Speaking of Science Column May 10, 2009
Binary has become essential to modern life
“But let your communication be Yea, yea, Nay, nay, for whatsoever is more than these cometh of evil.” (Matthew 5:37).
These are strange words to begin a science column, I suppose. But considering that they were said nearly 2,000 years ago, and yet have a new significance in our modern day, then perhaps I should explain.
Samuel Finley Breese Morse was an American artist in the 1800s. He was educated at Yale,and became moderately known for his portraits and historic scenes.
On an ocean voyage home from England, he became friends with Charles Jackson who had some training in the then-new field of electromagnetism. Charles had some equipment with him, and the two entertained themselves doing experiments. It was apparently on this voyage and by these diversions that Morse came up with the idea of the telegraph.
Several years of development ensued, but in the year 1836 Samuel Morse sent his first message across several miles (38 to be exact) of telegraph wire. He wrote “What hath God wrought?” That message, as all messages on the telegraph, was sent using just two opposite symbols: dots and dashes.
The original telegraph was actually an electric writing machine. The pen was poised by a spring above a roll of moving paper. The electromagnet was below the paper and the pen.
When the electromagnet was turned on, the pen was deflected downward onto the paper and made a mark.
If the pen was held down while the paper moved, it was a dash. If it was quickly released by turning off the magnet, it only made a dot.
Later, experienced operators were able to translate the code based upon the clattering noise the magnet and pen made as they reacted and the paper was discarded.
However, the terms dot and dash remained.
It turns out that “yea” and “nay,” or “dots” and “dashes,” are powerful. Over the ensuing 100-plus years, these ideas have been refined into “on” and “off,” “1’s” and “0’s” and other symbols that can be used to create what has come to be called binary code.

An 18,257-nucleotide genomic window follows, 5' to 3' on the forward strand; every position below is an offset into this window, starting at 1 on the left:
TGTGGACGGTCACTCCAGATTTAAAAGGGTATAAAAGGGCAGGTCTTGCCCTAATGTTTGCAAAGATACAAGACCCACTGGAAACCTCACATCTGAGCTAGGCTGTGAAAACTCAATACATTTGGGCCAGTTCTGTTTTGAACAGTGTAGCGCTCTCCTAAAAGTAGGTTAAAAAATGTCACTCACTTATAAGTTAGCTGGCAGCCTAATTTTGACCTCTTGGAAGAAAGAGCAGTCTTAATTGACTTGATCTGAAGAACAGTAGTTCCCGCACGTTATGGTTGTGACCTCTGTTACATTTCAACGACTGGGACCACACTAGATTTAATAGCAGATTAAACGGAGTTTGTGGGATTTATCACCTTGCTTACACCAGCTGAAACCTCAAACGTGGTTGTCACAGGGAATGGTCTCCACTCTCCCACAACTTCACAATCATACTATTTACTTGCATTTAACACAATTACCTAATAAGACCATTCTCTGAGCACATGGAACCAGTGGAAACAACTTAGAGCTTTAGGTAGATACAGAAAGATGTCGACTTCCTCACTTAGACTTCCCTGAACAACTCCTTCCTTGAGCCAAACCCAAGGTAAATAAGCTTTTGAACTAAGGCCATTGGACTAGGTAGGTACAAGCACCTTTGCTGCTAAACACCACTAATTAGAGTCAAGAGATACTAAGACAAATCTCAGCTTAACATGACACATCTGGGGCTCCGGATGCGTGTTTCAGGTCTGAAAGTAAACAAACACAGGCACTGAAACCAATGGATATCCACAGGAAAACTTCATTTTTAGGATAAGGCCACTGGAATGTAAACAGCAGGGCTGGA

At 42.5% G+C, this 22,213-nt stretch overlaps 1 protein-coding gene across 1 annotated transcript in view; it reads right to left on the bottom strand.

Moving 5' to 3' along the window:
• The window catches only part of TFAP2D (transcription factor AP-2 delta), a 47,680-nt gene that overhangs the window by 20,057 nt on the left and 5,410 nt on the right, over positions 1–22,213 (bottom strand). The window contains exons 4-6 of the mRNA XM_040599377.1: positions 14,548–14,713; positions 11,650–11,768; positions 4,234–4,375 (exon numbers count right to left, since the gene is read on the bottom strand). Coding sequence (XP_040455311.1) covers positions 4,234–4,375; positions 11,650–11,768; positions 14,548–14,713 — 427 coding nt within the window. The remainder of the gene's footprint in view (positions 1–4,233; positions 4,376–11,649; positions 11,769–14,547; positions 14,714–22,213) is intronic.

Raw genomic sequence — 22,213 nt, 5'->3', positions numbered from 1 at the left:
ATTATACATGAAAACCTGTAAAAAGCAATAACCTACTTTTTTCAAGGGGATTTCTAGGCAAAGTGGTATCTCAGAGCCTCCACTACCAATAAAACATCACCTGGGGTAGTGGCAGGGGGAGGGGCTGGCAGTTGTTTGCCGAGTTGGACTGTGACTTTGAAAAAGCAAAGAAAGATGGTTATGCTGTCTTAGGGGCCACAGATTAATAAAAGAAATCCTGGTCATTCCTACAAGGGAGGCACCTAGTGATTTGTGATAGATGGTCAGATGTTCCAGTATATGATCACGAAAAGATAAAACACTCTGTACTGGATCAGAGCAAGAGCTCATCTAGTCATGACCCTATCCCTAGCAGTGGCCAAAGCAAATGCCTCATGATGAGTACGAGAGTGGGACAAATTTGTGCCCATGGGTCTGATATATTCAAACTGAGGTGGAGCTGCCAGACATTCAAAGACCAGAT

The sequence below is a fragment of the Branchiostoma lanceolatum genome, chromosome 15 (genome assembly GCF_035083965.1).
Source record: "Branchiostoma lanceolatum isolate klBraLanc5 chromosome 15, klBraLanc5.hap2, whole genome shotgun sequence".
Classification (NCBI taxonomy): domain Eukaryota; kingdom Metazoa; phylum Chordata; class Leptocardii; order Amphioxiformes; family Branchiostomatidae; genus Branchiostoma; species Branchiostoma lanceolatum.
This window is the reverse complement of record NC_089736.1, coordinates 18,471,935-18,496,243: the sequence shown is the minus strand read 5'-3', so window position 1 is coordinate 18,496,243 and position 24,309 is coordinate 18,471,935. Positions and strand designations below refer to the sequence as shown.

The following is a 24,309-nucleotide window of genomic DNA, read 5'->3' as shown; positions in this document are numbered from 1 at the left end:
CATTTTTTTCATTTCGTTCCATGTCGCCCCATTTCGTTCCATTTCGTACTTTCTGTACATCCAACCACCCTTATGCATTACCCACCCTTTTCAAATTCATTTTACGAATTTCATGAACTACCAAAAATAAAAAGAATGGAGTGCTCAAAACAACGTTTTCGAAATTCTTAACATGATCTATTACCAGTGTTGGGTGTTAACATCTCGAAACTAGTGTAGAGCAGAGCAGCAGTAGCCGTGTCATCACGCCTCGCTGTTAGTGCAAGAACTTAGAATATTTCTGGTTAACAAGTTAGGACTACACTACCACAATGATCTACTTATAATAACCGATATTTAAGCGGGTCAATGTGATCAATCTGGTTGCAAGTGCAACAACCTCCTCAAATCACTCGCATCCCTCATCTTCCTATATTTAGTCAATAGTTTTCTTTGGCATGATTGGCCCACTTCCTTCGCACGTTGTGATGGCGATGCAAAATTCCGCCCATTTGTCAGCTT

With the development of binary code and the computer in the 1900s we have been able to create literally anything we can imagine with a series of electrical impulses that are either on, or off.
As I sit and type at this keyboard with just two fingers on opposite hands, the entire English alphabet is coded in a series of opposites. I hope I am not being presumptuous to point out, next to my little article, that the entire works of Shakespeare can also be expressed in a series of ups and downs.
Though few may know it, binary code has become essential to modern life. Packages are marked on the store shelves in a series of black and white bars. That UPC code is what is scanned at the checkout. Television pictures are presented to us in tiny pixels of light.
When I sit at the microphone and turn my voice or mandolin into digital data, I am making music with a digital world of opposition. E-mail is a translation into binary code and back again to English. When we manipulate word processors, spreadsheets, family photos, data bases, cell phones or digital music, we are controlling a world of opposition.
In recent years, people have been able to use chemical molecules as code, using molecules with right hand and left hand orientation as signals. Polar water molecules can be flipped from positive to negative and back. This molecular digitizing results in powerful new diagnostic procedures in medicine.
These show up in a magnetic field and can be used to visualize internal organs and their structure, structural details and flaws, or damage in buildings and bridges.
Perhaps in the beginning, matter unorganized was simply matter that was all alike.
Creation may have been simply the process of teasing out opposing elements in the world so that the elements can react together in predictable ways.
When we use computers to write, film or edit stories that portray great struggles between right and wrong, love and hate, or good and evil, we tell the stories of conflict in the very same elements of opposition. Maybe the world isn’t as complicated as some economists and politicians would have us believe. Maybe it’s all pretty black and white after all.
Gary McCallister is professor of biology at Mesa State College and also owner/operator of Flaming Moth Productions and the “Bee bar Bee Ranch,” supplier of native bees, native bee nests and native bee information.